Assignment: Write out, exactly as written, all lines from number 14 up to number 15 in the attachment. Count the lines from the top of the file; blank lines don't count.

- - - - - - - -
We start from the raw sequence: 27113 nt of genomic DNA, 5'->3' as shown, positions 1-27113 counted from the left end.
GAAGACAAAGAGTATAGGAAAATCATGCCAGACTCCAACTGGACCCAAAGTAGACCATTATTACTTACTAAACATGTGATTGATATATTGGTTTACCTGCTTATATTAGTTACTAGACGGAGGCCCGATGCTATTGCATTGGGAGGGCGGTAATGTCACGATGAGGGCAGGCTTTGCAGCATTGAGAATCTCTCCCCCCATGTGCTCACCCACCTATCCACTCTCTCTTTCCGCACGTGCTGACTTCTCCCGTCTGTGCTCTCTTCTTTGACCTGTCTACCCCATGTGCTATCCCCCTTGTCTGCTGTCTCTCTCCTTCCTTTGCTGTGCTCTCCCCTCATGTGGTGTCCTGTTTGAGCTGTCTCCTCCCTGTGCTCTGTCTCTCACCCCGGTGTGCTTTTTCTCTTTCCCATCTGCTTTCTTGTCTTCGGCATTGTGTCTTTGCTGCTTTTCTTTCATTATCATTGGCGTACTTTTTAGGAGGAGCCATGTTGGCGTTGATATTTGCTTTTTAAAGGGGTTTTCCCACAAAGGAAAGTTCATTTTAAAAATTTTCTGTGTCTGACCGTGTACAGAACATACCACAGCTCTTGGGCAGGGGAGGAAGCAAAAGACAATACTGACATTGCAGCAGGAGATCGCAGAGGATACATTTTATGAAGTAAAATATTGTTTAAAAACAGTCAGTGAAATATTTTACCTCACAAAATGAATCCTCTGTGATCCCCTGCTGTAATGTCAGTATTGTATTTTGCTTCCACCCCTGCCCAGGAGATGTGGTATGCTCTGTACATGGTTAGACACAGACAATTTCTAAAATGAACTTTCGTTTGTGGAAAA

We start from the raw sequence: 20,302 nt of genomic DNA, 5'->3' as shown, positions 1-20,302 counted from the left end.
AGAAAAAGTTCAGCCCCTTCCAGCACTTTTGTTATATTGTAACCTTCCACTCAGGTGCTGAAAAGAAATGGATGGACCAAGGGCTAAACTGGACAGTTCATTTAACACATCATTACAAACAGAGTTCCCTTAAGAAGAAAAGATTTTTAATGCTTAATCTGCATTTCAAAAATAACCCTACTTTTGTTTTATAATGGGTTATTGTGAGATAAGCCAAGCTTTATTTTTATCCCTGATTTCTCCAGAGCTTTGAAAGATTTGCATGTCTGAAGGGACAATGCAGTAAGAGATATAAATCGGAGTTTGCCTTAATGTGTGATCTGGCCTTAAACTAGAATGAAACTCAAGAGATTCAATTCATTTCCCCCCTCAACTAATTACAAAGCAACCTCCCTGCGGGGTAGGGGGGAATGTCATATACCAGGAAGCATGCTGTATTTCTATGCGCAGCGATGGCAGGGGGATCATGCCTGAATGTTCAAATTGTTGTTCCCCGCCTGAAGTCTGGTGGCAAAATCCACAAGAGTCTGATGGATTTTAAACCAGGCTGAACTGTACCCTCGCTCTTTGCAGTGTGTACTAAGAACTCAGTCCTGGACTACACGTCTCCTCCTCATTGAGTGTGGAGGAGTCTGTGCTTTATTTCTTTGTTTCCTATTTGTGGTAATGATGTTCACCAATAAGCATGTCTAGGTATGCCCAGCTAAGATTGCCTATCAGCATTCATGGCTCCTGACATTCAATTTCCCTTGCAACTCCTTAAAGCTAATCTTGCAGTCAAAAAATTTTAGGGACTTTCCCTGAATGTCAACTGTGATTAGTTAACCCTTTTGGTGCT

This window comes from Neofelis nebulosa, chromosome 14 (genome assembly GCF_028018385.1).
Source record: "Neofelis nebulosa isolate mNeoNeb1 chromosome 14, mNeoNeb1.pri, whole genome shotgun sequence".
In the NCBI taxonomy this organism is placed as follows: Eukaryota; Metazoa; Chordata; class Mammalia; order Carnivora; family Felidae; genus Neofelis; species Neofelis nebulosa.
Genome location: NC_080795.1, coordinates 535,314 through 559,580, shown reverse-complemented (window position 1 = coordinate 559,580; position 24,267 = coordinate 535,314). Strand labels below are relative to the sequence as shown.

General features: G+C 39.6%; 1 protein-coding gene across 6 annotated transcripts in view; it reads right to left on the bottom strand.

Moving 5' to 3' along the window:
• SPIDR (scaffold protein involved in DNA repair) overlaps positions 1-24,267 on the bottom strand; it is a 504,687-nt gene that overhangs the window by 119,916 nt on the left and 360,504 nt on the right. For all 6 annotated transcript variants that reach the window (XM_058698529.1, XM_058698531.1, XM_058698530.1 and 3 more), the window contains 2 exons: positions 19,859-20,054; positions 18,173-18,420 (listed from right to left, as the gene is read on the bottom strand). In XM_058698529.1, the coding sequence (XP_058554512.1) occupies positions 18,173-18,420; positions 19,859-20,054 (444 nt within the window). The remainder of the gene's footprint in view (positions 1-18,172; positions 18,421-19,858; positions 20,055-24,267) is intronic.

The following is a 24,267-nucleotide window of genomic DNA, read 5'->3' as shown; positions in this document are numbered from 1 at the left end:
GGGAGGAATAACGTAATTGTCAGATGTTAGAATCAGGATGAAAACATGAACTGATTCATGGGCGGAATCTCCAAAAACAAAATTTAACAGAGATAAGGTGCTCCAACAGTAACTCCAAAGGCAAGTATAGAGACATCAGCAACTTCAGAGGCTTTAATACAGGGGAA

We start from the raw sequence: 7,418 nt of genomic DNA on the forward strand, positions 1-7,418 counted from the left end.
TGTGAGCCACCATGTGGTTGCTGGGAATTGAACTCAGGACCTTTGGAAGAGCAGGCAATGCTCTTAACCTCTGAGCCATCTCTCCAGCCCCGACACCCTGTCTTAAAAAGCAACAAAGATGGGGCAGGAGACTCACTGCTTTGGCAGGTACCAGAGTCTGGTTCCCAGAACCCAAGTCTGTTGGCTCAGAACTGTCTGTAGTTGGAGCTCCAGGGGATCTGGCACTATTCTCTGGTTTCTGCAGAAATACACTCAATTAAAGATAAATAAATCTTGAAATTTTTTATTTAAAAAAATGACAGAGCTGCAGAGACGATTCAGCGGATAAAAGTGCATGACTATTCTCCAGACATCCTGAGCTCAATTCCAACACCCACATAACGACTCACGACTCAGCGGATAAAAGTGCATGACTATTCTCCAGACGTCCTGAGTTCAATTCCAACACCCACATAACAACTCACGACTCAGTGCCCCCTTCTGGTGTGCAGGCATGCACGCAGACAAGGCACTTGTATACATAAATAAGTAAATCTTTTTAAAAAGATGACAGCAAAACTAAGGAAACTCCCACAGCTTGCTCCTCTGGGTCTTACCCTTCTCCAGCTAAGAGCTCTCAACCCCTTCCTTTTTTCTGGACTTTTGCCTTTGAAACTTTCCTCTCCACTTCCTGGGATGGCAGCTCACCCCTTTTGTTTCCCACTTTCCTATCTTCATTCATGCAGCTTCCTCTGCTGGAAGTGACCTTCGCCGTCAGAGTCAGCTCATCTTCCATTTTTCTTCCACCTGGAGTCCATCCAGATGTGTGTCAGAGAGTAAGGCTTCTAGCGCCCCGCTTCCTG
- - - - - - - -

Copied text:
We start from the raw sequence: 7,418 nt of genomic DNA on the forward strand, positions 1-7,418 counted from the left end.
TGTGAGCCACCATGTGGTTGCTGGGAATTGAACTCAGGACCTTTGGAAGAGCAGGCAATGCTCTTAACCTCTGAGCCATCTCTCCAGCCCCGACACCCTGTCTTAAAAAGCAACAAAGATGGGGCAGGAGACTCACTGCTTTGGCAGGTACCAGAGTCTGGTTCCCAGAACCCAAGTCTGTTGGCTCAGAACTGTCTGTAGTTGGAGCTCCAGGGGATCTGGCACTATTCTCTGGTTTCTGCAGAAATACACTCAATTAAAGATAAATAAATCTTGAAATTTTTTATTTAAAAAAATGACAGAGCTGCAGAGACGATTCAGCGGATAAAAGTGCATGACTATTCTCCAGACATCCTGAGCTCAATTCCAACACCCACATAACGACTCACGACTCAGCGGATAAAAGTGCATGACTATTCTCCAGACGTCCTGAGTTCAATTCCAACACCCACATAACAACTCACGACTCAGTGCCCCCTTCTGGTGTGCAGGCATGCACGCAGACAAGGCACTTGTATACATAAATAAGTAAATCTTTTTAAAAAGATGACAGCAAAACTAAGGAAACTCCCACAGCTTGCTCCTCTGGGTCTTACCCTTCTCCAGCTAAGAGCTCTCAACCCCTTCCTTTTTTCTGGACTTTTGCCTTTGAAACTTTCCTCTCCACTTCCTGGGATGGCAGCTCACCCCTTTTGTTTCCCACTTTCCTATCTTCATTCATGCAGCTTCCTCTGCTGGAAGTGACCTTCGCCGTCAGAGTCAGCTCATCTTCCATTTTTCTTCCACCTGGAGTCCATCCAGATGTGTGTCAGAGAGTAAGGCTTCTAGCGCCCCGCTTCCTG